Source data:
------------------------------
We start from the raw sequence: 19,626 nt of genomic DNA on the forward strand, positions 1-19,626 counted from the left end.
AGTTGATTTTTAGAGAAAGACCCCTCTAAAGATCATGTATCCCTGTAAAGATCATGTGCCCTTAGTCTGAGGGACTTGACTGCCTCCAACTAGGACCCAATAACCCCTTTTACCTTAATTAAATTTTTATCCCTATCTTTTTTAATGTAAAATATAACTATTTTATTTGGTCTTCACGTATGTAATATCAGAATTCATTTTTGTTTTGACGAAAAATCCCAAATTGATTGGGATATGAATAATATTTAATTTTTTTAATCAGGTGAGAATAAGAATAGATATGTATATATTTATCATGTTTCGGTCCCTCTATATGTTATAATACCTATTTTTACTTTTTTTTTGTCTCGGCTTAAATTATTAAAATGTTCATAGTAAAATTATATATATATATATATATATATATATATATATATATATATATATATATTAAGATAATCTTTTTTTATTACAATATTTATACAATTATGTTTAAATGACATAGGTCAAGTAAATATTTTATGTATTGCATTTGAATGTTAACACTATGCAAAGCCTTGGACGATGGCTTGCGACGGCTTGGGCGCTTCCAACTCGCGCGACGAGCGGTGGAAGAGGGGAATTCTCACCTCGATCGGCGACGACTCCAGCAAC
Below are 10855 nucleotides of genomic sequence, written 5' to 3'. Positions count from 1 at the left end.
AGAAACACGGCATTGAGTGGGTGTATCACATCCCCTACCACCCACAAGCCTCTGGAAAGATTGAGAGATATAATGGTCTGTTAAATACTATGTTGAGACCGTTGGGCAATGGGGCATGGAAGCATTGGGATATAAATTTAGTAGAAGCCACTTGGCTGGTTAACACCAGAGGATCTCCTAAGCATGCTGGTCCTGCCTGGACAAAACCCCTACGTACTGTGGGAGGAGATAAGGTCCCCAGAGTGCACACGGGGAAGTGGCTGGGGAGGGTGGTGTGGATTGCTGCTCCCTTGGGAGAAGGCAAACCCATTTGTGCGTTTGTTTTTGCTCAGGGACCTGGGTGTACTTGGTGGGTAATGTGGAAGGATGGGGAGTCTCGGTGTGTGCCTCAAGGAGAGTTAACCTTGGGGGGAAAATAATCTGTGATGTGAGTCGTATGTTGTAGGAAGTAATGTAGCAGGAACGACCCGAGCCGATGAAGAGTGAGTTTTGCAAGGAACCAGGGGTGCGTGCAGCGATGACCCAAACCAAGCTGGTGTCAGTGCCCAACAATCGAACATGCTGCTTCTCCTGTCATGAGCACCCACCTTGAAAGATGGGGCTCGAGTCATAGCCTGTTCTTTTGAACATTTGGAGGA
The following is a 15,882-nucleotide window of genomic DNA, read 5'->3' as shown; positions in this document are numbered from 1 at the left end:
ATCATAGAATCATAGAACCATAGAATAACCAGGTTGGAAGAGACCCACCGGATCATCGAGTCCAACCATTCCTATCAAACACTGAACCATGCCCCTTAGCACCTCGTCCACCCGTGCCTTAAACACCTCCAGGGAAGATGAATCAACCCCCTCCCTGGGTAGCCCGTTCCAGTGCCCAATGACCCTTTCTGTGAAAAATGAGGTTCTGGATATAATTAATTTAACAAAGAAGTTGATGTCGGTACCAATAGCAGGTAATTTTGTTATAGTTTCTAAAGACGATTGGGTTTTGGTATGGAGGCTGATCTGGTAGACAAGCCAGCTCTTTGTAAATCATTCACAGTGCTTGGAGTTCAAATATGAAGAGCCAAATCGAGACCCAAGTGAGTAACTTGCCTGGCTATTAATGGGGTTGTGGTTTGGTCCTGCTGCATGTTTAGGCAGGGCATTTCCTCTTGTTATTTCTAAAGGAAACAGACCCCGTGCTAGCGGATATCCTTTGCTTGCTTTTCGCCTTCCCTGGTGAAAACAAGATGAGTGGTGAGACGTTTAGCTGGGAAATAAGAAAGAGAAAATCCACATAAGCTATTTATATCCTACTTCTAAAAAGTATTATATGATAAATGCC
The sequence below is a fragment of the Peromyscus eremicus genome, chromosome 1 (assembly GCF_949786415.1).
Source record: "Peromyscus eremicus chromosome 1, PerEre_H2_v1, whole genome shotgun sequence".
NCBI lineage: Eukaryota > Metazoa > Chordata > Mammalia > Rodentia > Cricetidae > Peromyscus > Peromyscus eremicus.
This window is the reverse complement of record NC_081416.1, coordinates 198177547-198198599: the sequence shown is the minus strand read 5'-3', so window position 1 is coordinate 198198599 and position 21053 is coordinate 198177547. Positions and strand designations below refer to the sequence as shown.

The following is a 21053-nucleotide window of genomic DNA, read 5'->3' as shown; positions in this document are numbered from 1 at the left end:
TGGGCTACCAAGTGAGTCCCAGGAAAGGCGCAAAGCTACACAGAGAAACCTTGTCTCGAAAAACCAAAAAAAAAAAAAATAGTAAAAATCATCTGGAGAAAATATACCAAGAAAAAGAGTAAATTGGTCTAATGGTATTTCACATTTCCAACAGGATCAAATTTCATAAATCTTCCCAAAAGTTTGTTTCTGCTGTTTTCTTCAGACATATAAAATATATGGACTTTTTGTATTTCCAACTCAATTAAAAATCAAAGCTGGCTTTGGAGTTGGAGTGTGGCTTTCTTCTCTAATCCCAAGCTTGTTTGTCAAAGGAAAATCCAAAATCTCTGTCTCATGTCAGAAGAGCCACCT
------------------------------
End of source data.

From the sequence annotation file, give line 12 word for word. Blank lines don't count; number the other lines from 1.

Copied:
TGGGCTACCAAGTGAGTCCCAGGAAAGGCGCAAAGCTACACAGAGAAACCTTGTCTCGAAAAACCAAAAAAAAAAAAAATAGTAAAAATCATCTGGAGAAAATATACCAAGAAAAAGAGTAAATTGGTCTAATGGTATTTCACATTTCCAACAGGATCAAATTTCATAAATCTTCCCAAAAGTTTGTTTCTGCTGTTTTCTTCAGACATATAAAATATATGGACTTTTTGTATTTCCAACTCAATTAAAAATCAAAGCTGGCTTTGGAGTTGGAGTGTGGCTTTCTTCTCTAATCCCAAGCTTGTTTGTCAAAGGAAAATCCAAAATCTCTGTCTCATGTCAGAAGAGCCACCT